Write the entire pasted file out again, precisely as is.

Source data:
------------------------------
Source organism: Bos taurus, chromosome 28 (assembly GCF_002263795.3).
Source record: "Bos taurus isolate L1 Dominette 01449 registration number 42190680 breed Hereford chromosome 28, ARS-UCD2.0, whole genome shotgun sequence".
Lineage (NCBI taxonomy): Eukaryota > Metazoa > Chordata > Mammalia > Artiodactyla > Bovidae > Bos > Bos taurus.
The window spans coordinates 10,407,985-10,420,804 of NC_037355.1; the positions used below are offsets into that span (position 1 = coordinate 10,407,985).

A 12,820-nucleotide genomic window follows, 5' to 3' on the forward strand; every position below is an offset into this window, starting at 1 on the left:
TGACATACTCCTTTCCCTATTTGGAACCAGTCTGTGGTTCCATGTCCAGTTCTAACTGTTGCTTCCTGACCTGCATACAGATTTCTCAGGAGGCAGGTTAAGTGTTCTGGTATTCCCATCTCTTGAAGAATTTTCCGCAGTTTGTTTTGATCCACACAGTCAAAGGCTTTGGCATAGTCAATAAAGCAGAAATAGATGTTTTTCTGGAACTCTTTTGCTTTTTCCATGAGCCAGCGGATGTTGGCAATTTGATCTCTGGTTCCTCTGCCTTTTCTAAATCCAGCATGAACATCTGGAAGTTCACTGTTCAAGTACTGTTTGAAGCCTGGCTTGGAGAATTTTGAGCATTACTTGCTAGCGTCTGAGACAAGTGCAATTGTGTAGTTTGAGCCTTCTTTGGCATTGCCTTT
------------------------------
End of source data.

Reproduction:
Source organism: Bos taurus, chromosome 28 (assembly GCF_002263795.3).
Source record: "Bos taurus isolate L1 Dominette 01449 registration number 42190680 breed Hereford chromosome 28, ARS-UCD2.0, whole genome shotgun sequence".
Lineage (NCBI taxonomy): Eukaryota > Metazoa > Chordata > Mammalia > Artiodactyla > Bovidae > Bos > Bos taurus.
The window spans coordinates 10,407,985-10,420,804 of NC_037355.1; the positions used below are offsets into that span (position 1 = coordinate 10,407,985).

A 12,820-nucleotide genomic window follows, 5' to 3' on the forward strand; every position below is an offset into this window, starting at 1 on the left:
TGACATACTCCTTTCCCTATTTGGAACCAGTCTGTGGTTCCATGTCCAGTTCTAACTGTTGCTTCCTGACCTGCATACAGATTTCTCAGGAGGCAGGTTAAGTGTTCTGGTATTCCCATCTCTTGAAGAATTTTCCGCAGTTTGTTTTGATCCACACAGTCAAAGGCTTTGGCATAGTCAATAAAGCAGAAATAGATGTTTTTCTGGAACTCTTTTGCTTTTTCCATGAGCCAGCGGATGTTGGCAATTTGATCTCTGGTTCCTCTGCCTTTTCTAAATCCAGCATGAACATCTGGAAGTTCACTGTTCAAGTACTGTTTGAAGCCTGGCTTGGAGAATTTTGAGCATTACTTGCTAGCGTCTGAGACAAGTGCAATTGTGTAGTTTGAGCCTTCTTTGGCATTGCCTTT